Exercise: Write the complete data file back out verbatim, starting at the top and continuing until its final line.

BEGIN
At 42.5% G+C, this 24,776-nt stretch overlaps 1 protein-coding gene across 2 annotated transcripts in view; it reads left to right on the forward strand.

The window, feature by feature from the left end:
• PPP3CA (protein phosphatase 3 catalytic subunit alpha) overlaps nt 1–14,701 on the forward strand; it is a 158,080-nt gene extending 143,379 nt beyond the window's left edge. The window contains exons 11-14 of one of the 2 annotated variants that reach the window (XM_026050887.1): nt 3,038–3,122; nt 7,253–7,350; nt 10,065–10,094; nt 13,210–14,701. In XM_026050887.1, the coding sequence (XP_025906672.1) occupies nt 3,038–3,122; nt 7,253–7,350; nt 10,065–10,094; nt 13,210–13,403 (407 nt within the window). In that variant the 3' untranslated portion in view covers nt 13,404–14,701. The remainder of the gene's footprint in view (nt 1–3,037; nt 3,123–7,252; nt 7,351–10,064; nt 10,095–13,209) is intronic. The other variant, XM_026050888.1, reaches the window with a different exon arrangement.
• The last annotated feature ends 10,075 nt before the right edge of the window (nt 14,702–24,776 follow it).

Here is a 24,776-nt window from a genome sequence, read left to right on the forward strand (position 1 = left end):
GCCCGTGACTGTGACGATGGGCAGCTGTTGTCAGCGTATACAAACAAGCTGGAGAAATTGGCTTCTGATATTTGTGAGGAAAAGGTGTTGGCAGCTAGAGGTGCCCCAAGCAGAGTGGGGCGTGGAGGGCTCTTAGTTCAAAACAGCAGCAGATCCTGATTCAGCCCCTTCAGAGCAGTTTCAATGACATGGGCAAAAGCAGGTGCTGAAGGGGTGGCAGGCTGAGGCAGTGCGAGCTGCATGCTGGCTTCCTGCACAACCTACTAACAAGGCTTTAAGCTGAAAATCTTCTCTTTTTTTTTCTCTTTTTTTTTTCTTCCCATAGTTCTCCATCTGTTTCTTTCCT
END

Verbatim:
At 42.5% G+C, this 24,776-nt stretch overlaps 1 protein-coding gene across 2 annotated transcripts in view; it reads left to right on the forward strand.

The window, feature by feature from the left end:
• PPP3CA (protein phosphatase 3 catalytic subunit alpha) overlaps nt 1–14,701 on the forward strand; it is a 158,080-nt gene extending 143,379 nt beyond the window's left edge. The window contains exons 11-14 of one of the 2 annotated variants that reach the window (XM_026050887.1): nt 3,038–3,122; nt 7,253–7,350; nt 10,065–10,094; nt 13,210–14,701. In XM_026050887.1, the coding sequence (XP_025906672.1) occupies nt 3,038–3,122; nt 7,253–7,350; nt 10,065–10,094; nt 13,210–13,403 (407 nt within the window). In that variant the 3' untranslated portion in view covers nt 13,404–14,701. The remainder of the gene's footprint in view (nt 1–3,037; nt 3,123–7,252; nt 7,351–10,064; nt 10,095–13,209) is intronic. The other variant, XM_026050888.1, reaches the window with a different exon arrangement.
• The last annotated feature ends 10,075 nt before the right edge of the window (nt 14,702–24,776 follow it).

Here is a 24,776-nt window from a genome sequence, read left to right on the forward strand (position 1 = left end):
GCCCGTGACTGTGACGATGGGCAGCTGTTGTCAGCGTATACAAACAAGCTGGAGAAATTGGCTTCTGATATTTGTGAGGAAAAGGTGTTGGCAGCTAGAGGTGCCCCAAGCAGAGTGGGGCGTGGAGGGCTCTTAGTTCAAAACAGCAGCAGATCCTGATTCAGCCCCTTCAGAGCAGTTTCAATGACATGGGCAAAAGCAGGTGCTGAAGGGGTGGCAGGCTGAGGCAGTGCGAGCTGCATGCTGGCTTCCTGCACAACCTACTAACAAGGCTTTAAGCTGAAAATCTTCTCTTTTTTTTTCTCTTTTTTTTTTCTTCCCATAGTTCTCCATCTGTTTCTTTCCT